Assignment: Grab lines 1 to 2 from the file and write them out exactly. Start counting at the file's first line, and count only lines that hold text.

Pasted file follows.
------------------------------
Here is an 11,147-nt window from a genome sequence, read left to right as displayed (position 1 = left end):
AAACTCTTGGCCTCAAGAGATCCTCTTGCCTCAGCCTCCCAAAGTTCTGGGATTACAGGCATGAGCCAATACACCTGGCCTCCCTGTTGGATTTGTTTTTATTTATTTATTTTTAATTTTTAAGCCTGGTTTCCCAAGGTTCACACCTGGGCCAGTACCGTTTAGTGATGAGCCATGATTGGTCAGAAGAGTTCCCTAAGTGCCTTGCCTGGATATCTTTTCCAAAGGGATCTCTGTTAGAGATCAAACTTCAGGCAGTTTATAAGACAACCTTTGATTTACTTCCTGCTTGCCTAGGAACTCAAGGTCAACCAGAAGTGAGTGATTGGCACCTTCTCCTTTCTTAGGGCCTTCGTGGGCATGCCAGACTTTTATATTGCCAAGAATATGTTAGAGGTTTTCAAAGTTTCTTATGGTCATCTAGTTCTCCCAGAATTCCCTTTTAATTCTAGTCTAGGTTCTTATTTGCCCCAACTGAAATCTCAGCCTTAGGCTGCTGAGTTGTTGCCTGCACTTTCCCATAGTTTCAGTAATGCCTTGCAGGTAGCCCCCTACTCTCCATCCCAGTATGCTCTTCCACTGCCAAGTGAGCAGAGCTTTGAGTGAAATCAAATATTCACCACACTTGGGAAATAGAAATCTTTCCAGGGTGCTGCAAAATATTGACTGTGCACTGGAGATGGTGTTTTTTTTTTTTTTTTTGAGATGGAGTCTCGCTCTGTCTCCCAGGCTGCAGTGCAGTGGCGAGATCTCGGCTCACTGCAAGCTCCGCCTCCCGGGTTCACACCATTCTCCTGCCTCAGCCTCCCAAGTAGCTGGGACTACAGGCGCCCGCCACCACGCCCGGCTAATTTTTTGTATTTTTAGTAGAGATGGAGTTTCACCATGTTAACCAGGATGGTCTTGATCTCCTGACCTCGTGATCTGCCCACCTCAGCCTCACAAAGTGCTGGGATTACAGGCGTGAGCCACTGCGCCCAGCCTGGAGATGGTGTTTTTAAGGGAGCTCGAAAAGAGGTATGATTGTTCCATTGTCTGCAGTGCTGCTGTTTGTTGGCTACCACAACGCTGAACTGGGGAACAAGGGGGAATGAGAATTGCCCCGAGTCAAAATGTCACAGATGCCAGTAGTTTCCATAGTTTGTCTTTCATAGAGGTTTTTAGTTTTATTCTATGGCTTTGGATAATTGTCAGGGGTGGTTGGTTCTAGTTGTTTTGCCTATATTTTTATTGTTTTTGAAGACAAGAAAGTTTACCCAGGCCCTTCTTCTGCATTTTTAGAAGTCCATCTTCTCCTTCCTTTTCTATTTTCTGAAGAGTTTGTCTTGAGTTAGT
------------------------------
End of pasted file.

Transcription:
Here is an 11,147-nt window from a genome sequence, read left to right as displayed (position 1 = left end):
AAACTCTTGGCCTCAAGAGATCCTCTTGCCTCAGCCTCCCAAAGTTCTGGGATTACAGGCATGAGCCAATACACCTGGCCTCCCTGTTGGATTTGTTTTTATTTATTTATTTTTAATTTTTAAGCCTGGTTTCCCAAGGTTCACACCTGGGCCAGTACCGTTTAGTGATGAGCCATGATTGGTCAGAAGAGTTCCCTAAGTGCCTTGCCTGGATATCTTTTCCAAAGGGATCTCTGTTAGAGATCAAACTTCAGGCAGTTTATAAGACAACCTTTGATTTACTTCCTGCTTGCCTAGGAACTCAAGGTCAACCAGAAGTGAGTGATTGGCACCTTCTCCTTTCTTAGGGCCTTCGTGGGCATGCCAGACTTTTATATTGCCAAGAATATGTTAGAGGTTTTCAAAGTTTCTTATGGTCATCTAGTTCTCCCAGAATTCCCTTTTAATTCTAGTCTAGGTTCTTATTTGCCCCAACTGAAATCTCAGCCTTAGGCTGCTGAGTTGTTGCCTGCACTTTCCCATAGTTTCAGTAATGCCTTGCAGGTAGCCCCCTACTCTCCATCCCAGTATGCTCTTCCACTGCCAAGTGAGCAGAGCTTTGAGTGAAATCAAATATTCACCACACTTGGGAAATAGAAATCTTTCCAGGGTGCTGCAAAATATTGACTGTGCACTGGAGATGGTGTTTTTTTTTTTTTTTTTGAGATGGAGTCTCGCTCTGTCTCCCAGGCTGCAGTGCAGTGGCGAGATCTCGGCTCACTGCAAGCTCCGCCTCCCGGGTTCACACCATTCTCCTGCCTCAGCCTCCCAAGTAGCTGGGACTACAGGCGCCCGCCACCACGCCCGGCTAATTTTTTGTATTTTTAGTAGAGATGGAGTTTCACCATGTTAACCAGGATGGTCTTGATCTCCTGACCTCGTGATCTGCCCACCTCAGCCTCACAAAGTGCTGGGATTACAGGCGTGAGCCACTGCGCCCAGCCTGGAGATGGTGTTTTTAAGGGAGCTCGAAAAGAGGTATGATTGTTCCATTGTCTGCAGTGCTGCTGTTTGTTGGCTACCACAACGCTGAACTGGGGAACAAGGGGGAATGAGAATTGCCCCGAGTCAAAATGTCACAGATGCCAGTAGTTTCCATAGTTTGTCTTTCATAGAGGTTTTTAGTTTTATTCTATGGCTTTGGATAATTGTCAGGGGTGGTTGGTTCTAGTTGTTTTGCCTATATTTTTATTGTTTTTGAAGACAAGAAAGTTTACCCAGGCCCTTCTTCTGCATTTTTAGAAGTCCATCTTCTCCTTCCTTTTCTATTTTCTGAAGAGTTTGTCTTGAGTTAGT